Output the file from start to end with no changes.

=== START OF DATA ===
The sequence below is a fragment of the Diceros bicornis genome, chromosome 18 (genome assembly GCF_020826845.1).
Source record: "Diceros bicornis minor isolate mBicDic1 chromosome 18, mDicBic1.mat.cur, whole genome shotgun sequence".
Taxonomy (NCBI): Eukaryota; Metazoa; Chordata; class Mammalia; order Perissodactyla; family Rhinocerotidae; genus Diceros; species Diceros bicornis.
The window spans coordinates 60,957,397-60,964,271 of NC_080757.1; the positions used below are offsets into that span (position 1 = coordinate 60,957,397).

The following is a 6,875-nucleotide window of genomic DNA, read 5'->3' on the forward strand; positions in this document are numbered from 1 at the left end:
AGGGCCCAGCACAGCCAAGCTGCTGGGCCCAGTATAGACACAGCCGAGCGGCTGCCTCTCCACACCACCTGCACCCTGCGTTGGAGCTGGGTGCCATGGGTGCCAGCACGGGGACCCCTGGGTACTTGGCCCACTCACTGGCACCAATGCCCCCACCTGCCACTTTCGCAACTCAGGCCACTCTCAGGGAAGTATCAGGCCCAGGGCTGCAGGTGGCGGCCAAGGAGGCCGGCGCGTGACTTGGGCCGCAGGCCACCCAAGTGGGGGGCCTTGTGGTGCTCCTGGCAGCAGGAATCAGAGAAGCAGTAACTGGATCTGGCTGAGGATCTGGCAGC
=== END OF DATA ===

The sequence below is a fragment of the Diceros bicornis genome, chromosome 18 (genome assembly GCF_020826845.1).
Source record: "Diceros bicornis minor isolate mBicDic1 chromosome 18, mDicBic1.mat.cur, whole genome shotgun sequence".
Taxonomy (NCBI): Eukaryota; Metazoa; Chordata; class Mammalia; order Perissodactyla; family Rhinocerotidae; genus Diceros; species Diceros bicornis.
The window spans coordinates 60,957,397-60,964,271 of NC_080757.1; the positions used below are offsets into that span (position 1 = coordinate 60,957,397).

The following is a 6,875-nucleotide window of genomic DNA, read 5'->3' on the forward strand; positions in this document are numbered from 1 at the left end:
AGGGCCCAGCACAGCCAAGCTGCTGGGCCCAGTATAGACACAGCCGAGCGGCTGCCTCTCCACACCACCTGCACCCTGCGTTGGAGCTGGGTGCCATGGGTGCCAGCACGGGGACCCCTGGGTACTTGGCCCACTCACTGGCACCAATGCCCCCACCTGCCACTTTCGCAACTCAGGCCACTCTCAGGGAAGTATCAGGCCCAGGGCTGCAGGTGGCGGCCAAGGAGGCCGGCGCGTGACTTGGGCCGCAGGCCACCCAAGTGGGGGGCCTTGTGGTGCTCCTGGCAGCAGGAATCAGAGAAGCAGTAACTGGATCTGGCTGAGGATCTGGCAGC